A triumvirate of Beloit biologists came together around a lecture
series at Old Dominion University. From left: Mark Moffett’79,
Robyn Nadolny’08, and Lytton Musselman’65.
Photo by David Hollingsworth/Old Dominion University
Robyn Nadolny’08 was a senior biology major when Mark Moffett’79 returned to Beloit to accept the Roy Chapman Andrews Society Distinguished Explorer Award. She attended a lecture by the celebrated ecologist, explorer, and photojournalist, and even had the chance to join him for lunch.
“I was positively starstruck to hear about his adventures traveling around the world, his important research in conservation, and his incredible science outreach,” she says.
Fast forward six years and Nadolny is a Ph.D. candidate in ecological sciences at Old Dominion University in Norfolk, Va., where a natural history lecture is named for Lytton Musselman’65, one of the school’s esteemed biology professors.
After attending the lecture last year, Nadolny sent Musselman a congratulatory note. When he wrote back asking her thoughts about future speakers, she suggested Moffett. Then, in March of this year, Moffett took the stage at ODU as the latest well-known field biologist to deliver the Musselman lecture.
For Musselman, the convergence of three Beloit biologists at Old Dominion was more than a happy coincidence: He says it points to Beloit’s continuing strength in the biological sciences. Musselman is the Mary Payne Hogan Professor of Botany at Old Dominion, where the public lecture series bearing his name launched in 2004, after a former student made a substantial financial gift in his honor.
Musselman’s field research and teaching have taken him to Burkina Faso, Iran, Iraq, Lebanon, Namibia, Sri Lanka, Syria, and beyond. His work has resulted in a guide book to wild edible plants (see page 10), a dictionary of plants from the Bible, and a guide to the plants of the Chesapeake Bay. This year, for the second time, Musselman will set sail as the resident botanist with Garrison Keillor during a cruise organized by the public radio program A Prairie Home Companion.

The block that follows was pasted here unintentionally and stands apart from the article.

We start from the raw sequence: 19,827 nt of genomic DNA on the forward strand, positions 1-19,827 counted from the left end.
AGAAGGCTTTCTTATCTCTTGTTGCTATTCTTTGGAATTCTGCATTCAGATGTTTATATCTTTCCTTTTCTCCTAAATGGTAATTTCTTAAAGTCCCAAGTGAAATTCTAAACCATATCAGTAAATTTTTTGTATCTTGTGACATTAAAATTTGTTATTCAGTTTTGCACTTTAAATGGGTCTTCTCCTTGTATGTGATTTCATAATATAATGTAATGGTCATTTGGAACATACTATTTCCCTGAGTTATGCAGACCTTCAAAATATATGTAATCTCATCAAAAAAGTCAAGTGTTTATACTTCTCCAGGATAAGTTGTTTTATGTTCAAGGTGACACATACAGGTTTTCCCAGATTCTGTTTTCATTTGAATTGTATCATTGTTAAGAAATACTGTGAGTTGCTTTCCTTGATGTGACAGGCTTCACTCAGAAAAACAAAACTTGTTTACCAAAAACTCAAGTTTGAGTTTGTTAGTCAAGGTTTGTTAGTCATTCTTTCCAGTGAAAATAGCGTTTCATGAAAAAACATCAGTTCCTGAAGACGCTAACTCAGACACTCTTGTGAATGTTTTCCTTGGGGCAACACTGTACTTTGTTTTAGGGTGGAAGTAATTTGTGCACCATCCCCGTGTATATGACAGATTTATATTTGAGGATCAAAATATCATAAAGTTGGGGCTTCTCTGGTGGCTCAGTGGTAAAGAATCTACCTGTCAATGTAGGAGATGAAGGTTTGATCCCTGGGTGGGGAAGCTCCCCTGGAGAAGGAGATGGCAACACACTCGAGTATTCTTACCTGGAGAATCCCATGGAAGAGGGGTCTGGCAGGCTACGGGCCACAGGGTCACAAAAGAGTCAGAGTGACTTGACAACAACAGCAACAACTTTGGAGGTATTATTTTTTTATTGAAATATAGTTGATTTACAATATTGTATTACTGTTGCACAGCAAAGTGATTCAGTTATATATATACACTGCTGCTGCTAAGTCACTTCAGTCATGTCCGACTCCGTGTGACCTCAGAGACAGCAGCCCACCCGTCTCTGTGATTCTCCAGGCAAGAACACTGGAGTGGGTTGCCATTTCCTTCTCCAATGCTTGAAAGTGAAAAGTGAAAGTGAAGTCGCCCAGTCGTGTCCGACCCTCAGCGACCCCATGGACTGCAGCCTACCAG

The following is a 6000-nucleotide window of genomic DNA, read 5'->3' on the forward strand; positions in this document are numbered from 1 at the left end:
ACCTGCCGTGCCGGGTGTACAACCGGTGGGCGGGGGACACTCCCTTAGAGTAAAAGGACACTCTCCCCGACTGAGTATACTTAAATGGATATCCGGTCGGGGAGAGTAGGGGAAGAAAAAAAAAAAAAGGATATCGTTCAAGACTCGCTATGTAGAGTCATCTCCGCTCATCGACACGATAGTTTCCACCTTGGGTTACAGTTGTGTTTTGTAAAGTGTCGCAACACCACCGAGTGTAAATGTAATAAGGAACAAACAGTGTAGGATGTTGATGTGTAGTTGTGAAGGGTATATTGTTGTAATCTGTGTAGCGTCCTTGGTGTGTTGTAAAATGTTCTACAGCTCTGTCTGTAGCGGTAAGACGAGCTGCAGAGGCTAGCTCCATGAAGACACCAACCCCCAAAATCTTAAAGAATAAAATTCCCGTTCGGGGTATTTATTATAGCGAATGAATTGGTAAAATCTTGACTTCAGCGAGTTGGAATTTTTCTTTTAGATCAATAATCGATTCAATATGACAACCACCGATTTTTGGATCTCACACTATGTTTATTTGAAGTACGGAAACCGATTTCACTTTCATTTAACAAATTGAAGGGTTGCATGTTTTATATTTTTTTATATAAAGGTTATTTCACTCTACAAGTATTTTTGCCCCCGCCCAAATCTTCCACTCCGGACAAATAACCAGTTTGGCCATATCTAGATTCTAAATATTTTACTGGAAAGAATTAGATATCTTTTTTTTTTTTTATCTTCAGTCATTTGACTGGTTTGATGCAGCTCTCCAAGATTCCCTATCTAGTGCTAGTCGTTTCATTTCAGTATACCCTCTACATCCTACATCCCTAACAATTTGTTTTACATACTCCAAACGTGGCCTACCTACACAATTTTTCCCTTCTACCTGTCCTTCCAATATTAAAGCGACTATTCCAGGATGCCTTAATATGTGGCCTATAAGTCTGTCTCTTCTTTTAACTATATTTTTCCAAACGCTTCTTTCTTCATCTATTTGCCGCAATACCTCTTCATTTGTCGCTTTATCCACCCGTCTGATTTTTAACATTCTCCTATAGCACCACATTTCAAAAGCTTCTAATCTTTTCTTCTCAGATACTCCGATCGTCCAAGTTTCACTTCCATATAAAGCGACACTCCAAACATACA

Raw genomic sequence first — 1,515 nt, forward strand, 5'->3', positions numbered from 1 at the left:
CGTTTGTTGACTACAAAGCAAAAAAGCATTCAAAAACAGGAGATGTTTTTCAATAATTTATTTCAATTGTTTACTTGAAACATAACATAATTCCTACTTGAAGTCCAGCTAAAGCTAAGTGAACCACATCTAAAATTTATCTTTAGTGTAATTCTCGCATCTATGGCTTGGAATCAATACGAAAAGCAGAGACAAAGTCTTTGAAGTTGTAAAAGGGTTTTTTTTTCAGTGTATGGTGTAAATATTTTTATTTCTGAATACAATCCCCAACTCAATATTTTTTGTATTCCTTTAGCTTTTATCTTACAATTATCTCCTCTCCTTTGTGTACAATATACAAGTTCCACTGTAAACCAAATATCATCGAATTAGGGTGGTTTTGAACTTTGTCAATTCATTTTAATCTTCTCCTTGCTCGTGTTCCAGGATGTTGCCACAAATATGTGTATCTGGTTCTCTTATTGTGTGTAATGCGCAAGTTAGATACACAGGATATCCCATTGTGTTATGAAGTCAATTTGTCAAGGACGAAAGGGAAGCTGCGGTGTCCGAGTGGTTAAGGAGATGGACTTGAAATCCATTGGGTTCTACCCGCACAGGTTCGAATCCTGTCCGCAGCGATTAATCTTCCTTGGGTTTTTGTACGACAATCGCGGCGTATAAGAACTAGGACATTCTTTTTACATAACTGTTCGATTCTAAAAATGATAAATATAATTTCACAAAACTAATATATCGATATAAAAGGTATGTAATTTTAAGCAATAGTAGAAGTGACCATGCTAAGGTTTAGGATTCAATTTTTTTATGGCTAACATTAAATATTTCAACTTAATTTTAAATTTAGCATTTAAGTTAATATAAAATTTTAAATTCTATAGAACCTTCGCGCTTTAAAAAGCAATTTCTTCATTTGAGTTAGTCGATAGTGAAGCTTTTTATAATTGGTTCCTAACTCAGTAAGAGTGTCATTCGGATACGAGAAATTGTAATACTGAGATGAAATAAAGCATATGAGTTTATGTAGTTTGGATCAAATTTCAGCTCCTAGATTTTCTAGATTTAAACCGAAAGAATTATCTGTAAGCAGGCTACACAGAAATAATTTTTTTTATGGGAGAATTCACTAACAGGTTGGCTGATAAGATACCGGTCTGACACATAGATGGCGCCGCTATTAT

Moffett’s career is uniquely his own blend of science, art, and adventure. He has been called “the Indiana Jones of entomology” by National Geographic and “Ant Man” by Stephen Colbert of the Colbert Report. When he is not appearing on late night shows, Moffett can be found in places like the canopy of the world’s tallest tree or in a sinkhole photographing tiny frogs. He received the prestigious Lowell Thomas Award from the Explorers Club in 2006, and five of his photographs appear in National Geographic’s 100 Best Wildlife Pictures.
Nadolny’s research focuses on the biogeography of hitchhiking organisms with a focus on ticks, work that brings together mathematical modeling, population genetics, and “lots of time outside catching wild critters,” she explains. The goal is to predict where ticks may be headed, with the aim of preventing tick-borne disease outbreaks in new areas. On a full scholarship through the Department of Defense, she will work with the Army Public Health Command after completing her Ph.D. She looks forward to putting her fieldwork, genetics, and modeling skills to work to make a difference in the fields of ecology and conservation—much like Moffett and Musselman.
“Both Dr. Moffett and Dr. Musselman conduct fascinating research all over the world and work hard to break science free of the ivory tower,” says Nadolny. “It’s inspiring to see alumni of Beloit’s biology department blazing the trail to a world where science and nature are universally appreciated, and I hope to continue the tradition.”